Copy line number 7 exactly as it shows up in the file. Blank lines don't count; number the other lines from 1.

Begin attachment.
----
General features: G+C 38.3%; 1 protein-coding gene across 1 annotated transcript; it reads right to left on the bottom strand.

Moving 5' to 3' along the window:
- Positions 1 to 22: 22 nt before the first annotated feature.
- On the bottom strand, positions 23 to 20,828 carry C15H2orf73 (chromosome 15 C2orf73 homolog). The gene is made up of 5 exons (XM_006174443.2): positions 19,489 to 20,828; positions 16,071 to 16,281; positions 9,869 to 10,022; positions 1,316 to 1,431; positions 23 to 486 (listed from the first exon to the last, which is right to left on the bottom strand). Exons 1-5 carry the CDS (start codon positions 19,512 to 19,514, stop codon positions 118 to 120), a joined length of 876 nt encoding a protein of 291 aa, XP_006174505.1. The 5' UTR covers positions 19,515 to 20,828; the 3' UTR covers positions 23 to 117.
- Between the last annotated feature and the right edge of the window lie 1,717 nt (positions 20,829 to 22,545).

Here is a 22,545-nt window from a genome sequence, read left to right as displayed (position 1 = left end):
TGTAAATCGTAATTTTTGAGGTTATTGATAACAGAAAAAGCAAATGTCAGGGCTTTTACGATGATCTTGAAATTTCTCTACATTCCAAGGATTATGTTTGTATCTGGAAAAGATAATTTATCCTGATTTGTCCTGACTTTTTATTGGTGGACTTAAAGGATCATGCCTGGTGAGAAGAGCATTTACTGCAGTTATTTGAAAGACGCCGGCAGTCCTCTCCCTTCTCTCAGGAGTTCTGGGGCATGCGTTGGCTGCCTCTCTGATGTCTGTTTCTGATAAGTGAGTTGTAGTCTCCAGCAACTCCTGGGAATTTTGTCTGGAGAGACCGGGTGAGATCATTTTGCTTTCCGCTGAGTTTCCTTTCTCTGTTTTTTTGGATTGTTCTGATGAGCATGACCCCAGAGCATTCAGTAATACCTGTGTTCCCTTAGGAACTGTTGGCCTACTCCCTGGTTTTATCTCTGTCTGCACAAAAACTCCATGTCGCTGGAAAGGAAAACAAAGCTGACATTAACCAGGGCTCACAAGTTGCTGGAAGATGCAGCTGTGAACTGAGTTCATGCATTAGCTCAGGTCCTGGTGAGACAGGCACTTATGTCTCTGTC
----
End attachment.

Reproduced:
TGTAAATCGTAATTTTTGAGGTTATTGATAACAGAAAAAGCAAATGTCAGGGCTTTTACGATGATCTTGAAATTTCTCTACATTCCAAGGATTATGTTTGTATCTGGAAAAGATAATTTATCCTGATTTGTCCTGACTTTTTATTGGTGGACTTAAAGGATCATGCCTGGTGAGAAGAGCATTTACTGCAGTTATTTGAAAGACGCCGGCAGTCCTCTCCCTTCTCTCAGGAGTTCTGGGGCATGCGTTGGCTGCCTCTCTGATGTCTGTTTCTGATAAGTGAGTTGTAGTCTCCAGCAACTCCTGGGAATTTTGTCTGGAGAGACCGGGTGAGATCATTTTGCTTTCCGCTGAGTTTCCTTTCTCTGTTTTTTTGGATTGTTCTGATGAGCATGACCCCAGAGCATTCAGTAATACCTGTGTTCCCTTAGGAACTGTTGGCCTACTCCCTGGTTTTATCTCTGTCTGCACAAAAACTCCATGTCGCTGGAAAGGAAAACAAAGCTGACATTAACCAGGGCTCACAAGTTGCTGGAAGATGCAGCTGTGAACTGAGTTCATGCATTAGCTCAGGTCCTGGTGAGACAGGCACTTATGTCTCTGTC